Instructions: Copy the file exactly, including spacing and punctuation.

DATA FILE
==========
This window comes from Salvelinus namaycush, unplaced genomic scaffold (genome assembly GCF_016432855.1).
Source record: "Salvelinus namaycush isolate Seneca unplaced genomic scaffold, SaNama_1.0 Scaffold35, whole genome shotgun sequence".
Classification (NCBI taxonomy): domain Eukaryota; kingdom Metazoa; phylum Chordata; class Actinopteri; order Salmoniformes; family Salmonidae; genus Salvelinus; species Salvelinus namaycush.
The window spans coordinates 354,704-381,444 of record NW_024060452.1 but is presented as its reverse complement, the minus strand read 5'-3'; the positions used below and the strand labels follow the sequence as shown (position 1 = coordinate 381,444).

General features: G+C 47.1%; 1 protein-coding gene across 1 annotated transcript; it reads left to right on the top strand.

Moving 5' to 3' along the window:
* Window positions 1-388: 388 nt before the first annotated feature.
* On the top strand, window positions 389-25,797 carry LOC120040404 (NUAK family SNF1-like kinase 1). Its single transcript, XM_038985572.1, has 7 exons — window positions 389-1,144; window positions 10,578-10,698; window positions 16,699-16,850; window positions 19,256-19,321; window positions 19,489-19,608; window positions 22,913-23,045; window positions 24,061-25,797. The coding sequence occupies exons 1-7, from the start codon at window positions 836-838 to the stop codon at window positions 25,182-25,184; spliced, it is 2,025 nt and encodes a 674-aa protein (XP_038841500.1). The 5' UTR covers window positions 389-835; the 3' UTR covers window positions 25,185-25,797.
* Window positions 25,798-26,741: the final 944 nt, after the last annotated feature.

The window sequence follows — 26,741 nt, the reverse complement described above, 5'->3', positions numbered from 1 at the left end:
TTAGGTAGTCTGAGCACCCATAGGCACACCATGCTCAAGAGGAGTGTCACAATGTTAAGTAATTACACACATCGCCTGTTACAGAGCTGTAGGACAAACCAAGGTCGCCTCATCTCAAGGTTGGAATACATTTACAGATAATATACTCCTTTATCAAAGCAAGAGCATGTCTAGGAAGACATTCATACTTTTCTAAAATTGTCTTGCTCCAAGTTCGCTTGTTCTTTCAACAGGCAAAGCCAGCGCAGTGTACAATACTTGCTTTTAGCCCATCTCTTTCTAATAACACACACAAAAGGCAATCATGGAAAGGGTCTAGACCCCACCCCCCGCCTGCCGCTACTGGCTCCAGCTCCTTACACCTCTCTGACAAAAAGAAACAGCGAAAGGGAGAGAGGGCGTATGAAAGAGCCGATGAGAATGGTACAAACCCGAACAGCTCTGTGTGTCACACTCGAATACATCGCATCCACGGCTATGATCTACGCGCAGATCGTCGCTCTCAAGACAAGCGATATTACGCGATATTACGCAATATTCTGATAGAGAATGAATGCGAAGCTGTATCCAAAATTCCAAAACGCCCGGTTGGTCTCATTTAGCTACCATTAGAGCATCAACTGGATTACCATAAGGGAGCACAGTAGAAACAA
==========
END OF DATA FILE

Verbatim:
This window comes from Salvelinus namaycush, unplaced genomic scaffold (genome assembly GCF_016432855.1).
Source record: "Salvelinus namaycush isolate Seneca unplaced genomic scaffold, SaNama_1.0 Scaffold35, whole genome shotgun sequence".
Classification (NCBI taxonomy): domain Eukaryota; kingdom Metazoa; phylum Chordata; class Actinopteri; order Salmoniformes; family Salmonidae; genus Salvelinus; species Salvelinus namaycush.
The window spans coordinates 354,704-381,444 of record NW_024060452.1 but is presented as its reverse complement, the minus strand read 5'-3'; the positions used below and the strand labels follow the sequence as shown (position 1 = coordinate 381,444).

General features: G+C 47.1%; 1 protein-coding gene across 1 annotated transcript; it reads left to right on the top strand.

Moving 5' to 3' along the window:
* Window positions 1-388: 388 nt before the first annotated feature.
* On the top strand, window positions 389-25,797 carry LOC120040404 (NUAK family SNF1-like kinase 1). Its single transcript, XM_038985572.1, has 7 exons — window positions 389-1,144; window positions 10,578-10,698; window positions 16,699-16,850; window positions 19,256-19,321; window positions 19,489-19,608; window positions 22,913-23,045; window positions 24,061-25,797. The coding sequence occupies exons 1-7, from the start codon at window positions 836-838 to the stop codon at window positions 25,182-25,184; spliced, it is 2,025 nt and encodes a 674-aa protein (XP_038841500.1). The 5' UTR covers window positions 389-835; the 3' UTR covers window positions 25,185-25,797.
* Window positions 25,798-26,741: the final 944 nt, after the last annotated feature.

The window sequence follows — 26,741 nt, the reverse complement described above, 5'->3', positions numbered from 1 at the left end:
TTAGGTAGTCTGAGCACCCATAGGCACACCATGCTCAAGAGGAGTGTCACAATGTTAAGTAATTACACACATCGCCTGTTACAGAGCTGTAGGACAAACCAAGGTCGCCTCATCTCAAGGTTGGAATACATTTACAGATAATATACTCCTTTATCAAAGCAAGAGCATGTCTAGGAAGACATTCATACTTTTCTAAAATTGTCTTGCTCCAAGTTCGCTTGTTCTTTCAACAGGCAAAGCCAGCGCAGTGTACAATACTTGCTTTTAGCCCATCTCTTTCTAATAACACACACAAAAGGCAATCATGGAAAGGGTCTAGACCCCACCCCCCGCCTGCCGCTACTGGCTCCAGCTCCTTACACCTCTCTGACAAAAAGAAACAGCGAAAGGGAGAGAGGGCGTATGAAAGAGCCGATGAGAATGGTACAAACCCGAACAGCTCTGTGTGTCACACTCGAATACATCGCATCCACGGCTATGATCTACGCGCAGATCGTCGCTCTCAAGACAAGCGATATTACGCGATATTACGCAATATTCTGATAGAGAATGAATGCGAAGCTGTATCCAAAATTCCAAAACGCCCGGTTGGTCTCATTTAGCTACCATTAGAGCATCAACTGGATTACCATAAGGGAGCACAGTAGAAACAA